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    Merck Mercuriadis fund successfully raises $260m+ to buy music copyrights

    Financially-interested watchers of the music business will know all about Spotify’s recent flotation on the New York Stock Exchange – and its eye-catching NYSE ticker, SPOT.

    Over in London, however, there’s about to be another successful flotation in music, complete with another attention-grabbing fiscal ticker – SONG.

    Hipgnosis Songs Fund Ltd, the vehicle set up by veteran artist manager Merck Mercuriadis, has successfully raised over £200m ($262m), MBW has learned – and will now IPO on the London Stock Exchange (LSE) in the coming weeks.

    The company has today (June 29) told investors that it had exceeded its target of raising gross proceeds of £200m due to excess demand.

    It is now anticipated that the company will be the biggest IPO of the year on the LSE, and the only publicly-listed pureplay music company on the exchange.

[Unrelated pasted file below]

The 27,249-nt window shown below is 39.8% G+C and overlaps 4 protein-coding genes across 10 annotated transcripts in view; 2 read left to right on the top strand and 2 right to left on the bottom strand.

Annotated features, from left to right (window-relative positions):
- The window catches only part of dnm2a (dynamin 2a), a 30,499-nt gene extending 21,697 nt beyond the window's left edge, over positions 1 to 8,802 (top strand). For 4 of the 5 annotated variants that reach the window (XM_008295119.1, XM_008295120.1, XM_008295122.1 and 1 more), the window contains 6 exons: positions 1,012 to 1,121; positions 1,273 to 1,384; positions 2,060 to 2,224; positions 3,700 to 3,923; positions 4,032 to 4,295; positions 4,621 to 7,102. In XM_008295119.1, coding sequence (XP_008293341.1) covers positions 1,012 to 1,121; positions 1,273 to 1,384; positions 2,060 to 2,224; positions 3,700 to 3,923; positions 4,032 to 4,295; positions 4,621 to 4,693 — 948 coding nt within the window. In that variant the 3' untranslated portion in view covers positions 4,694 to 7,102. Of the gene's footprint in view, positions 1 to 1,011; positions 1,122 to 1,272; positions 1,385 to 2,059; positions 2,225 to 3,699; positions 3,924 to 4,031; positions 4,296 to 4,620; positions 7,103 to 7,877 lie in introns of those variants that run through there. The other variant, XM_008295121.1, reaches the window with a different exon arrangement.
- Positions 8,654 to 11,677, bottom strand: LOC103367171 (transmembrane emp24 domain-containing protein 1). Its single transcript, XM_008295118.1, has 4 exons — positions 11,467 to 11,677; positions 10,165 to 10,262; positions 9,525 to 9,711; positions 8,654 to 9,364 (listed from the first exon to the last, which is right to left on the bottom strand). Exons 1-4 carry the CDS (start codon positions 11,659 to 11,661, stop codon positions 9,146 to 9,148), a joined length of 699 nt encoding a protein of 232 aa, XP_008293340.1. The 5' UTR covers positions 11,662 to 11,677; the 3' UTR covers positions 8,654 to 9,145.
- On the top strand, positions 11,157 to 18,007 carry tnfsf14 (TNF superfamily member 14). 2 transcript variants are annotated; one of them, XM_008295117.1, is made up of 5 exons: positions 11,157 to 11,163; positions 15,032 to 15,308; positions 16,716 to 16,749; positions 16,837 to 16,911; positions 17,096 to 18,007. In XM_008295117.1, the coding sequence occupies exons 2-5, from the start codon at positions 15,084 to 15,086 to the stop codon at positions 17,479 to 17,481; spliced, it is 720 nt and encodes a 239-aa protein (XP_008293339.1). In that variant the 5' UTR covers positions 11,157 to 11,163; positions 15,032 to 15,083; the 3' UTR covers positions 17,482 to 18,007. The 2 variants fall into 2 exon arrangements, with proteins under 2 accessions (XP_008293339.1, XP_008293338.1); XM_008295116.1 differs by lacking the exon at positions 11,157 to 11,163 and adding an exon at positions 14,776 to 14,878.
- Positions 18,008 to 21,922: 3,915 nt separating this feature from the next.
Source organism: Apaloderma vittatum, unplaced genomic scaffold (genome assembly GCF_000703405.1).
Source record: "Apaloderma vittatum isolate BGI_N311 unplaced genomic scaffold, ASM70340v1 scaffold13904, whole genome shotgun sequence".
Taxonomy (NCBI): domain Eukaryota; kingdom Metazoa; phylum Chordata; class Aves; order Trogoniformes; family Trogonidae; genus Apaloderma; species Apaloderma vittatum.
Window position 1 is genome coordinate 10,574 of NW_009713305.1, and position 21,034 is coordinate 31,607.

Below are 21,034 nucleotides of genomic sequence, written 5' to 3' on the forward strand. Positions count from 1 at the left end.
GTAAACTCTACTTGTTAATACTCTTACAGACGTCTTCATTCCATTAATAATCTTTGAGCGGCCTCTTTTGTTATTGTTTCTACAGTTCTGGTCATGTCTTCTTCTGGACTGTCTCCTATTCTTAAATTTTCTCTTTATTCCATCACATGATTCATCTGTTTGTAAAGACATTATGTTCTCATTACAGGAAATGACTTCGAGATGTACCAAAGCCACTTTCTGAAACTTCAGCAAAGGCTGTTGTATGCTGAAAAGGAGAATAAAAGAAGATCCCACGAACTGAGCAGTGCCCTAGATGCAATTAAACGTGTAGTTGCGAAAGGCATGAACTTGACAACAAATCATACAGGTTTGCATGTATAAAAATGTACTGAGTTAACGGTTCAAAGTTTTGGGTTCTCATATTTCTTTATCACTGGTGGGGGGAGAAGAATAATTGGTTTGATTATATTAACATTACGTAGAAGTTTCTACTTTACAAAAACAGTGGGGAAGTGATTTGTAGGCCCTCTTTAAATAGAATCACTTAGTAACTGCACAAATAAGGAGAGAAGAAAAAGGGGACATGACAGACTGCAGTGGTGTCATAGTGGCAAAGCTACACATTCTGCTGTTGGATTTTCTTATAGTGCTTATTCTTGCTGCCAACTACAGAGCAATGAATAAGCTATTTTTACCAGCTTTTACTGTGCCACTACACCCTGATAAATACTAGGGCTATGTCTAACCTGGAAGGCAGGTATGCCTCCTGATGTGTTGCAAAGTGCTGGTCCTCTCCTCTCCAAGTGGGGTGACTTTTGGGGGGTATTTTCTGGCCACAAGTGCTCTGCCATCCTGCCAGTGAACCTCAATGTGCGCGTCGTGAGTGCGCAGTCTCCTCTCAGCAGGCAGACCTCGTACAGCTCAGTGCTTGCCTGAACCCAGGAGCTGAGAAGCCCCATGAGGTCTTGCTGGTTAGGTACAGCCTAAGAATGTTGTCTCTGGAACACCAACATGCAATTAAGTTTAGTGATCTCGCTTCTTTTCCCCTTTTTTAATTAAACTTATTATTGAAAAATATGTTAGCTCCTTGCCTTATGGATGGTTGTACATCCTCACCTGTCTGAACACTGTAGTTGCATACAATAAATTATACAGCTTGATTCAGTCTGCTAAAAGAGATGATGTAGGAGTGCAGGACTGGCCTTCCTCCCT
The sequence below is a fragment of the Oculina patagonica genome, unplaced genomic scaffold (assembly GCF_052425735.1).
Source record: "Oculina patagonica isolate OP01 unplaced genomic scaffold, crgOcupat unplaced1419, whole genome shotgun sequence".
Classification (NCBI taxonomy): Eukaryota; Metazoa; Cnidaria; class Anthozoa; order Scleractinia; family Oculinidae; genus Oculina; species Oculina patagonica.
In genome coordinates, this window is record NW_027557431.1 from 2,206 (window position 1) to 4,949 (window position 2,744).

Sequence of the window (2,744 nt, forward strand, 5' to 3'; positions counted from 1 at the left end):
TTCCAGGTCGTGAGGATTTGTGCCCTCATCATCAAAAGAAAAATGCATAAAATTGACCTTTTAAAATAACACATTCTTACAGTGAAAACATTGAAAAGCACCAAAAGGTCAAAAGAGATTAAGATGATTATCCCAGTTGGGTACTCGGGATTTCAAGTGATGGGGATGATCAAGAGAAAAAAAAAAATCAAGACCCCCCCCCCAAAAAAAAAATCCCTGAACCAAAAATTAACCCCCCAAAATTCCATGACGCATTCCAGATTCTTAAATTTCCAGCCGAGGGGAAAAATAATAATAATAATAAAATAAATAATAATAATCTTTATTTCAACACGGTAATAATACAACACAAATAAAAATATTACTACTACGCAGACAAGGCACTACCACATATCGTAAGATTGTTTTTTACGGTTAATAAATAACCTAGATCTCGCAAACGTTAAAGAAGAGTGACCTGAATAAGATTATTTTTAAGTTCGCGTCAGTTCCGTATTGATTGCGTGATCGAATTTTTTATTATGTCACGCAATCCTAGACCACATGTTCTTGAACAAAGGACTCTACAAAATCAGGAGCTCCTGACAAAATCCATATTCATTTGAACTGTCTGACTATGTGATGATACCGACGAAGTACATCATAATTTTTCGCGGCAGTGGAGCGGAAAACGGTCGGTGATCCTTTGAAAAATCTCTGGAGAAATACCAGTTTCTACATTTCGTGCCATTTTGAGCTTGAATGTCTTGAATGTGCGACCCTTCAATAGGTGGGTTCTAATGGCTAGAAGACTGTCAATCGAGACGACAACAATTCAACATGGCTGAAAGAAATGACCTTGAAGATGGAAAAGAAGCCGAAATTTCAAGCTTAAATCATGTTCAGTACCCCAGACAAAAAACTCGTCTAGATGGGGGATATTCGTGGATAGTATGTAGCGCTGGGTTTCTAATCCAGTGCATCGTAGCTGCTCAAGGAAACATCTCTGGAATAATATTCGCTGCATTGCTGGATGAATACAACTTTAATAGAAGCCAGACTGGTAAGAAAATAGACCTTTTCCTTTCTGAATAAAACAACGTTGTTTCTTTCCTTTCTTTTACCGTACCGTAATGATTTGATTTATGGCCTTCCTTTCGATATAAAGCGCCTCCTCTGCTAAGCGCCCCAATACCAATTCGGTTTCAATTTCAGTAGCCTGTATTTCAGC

What’s Hipgnosis Songs Fund Ltd going to spend the money on? Music, of course.

    In a recently filed, updated prospectus, the company noted that it intended to ‘manage the songs it acquires with the objective of constructing a high quality and diversified portfolio’.

    It will identify these songs through its ‘Investment Adviser’ – which is, essentially, Mercuriadis – plus an Advisory Board made up of people well-known in music biz circles.

    These advisers, MBW has learned, include funk legend Nile Rodgers, as well as US-based artist manager Ian Montone and Lava Records founder Jason Flom.

    Mercuriadis is apparently ‘undertaking due diligence on, or is in advanced discussions… to acquire, eight catalogues’, and believes that there is enough market opportunity for the £200m proceeds to be deployed within 12 months.

    The prospectus adds: ‘Through [Mercuriadis and his advisory board’s] extensive relationships in the music industry, a pipeline of catalogues has been identified which the company believes are not available to all potential purchasers.

    “The catalogues contain proven, evergreen songs from award-winning songwriterswhich are well-suited to the company’s investment strategy.”

    It continues: “The Investment Adviser believes an opportunity currently exists to acquire catalogues at attractive valuations, where pricing is determined by reference to historical income (which does not yet reflect streaming growth over the last 12 months) and not future forecast revenues.”



    Source via Music Business World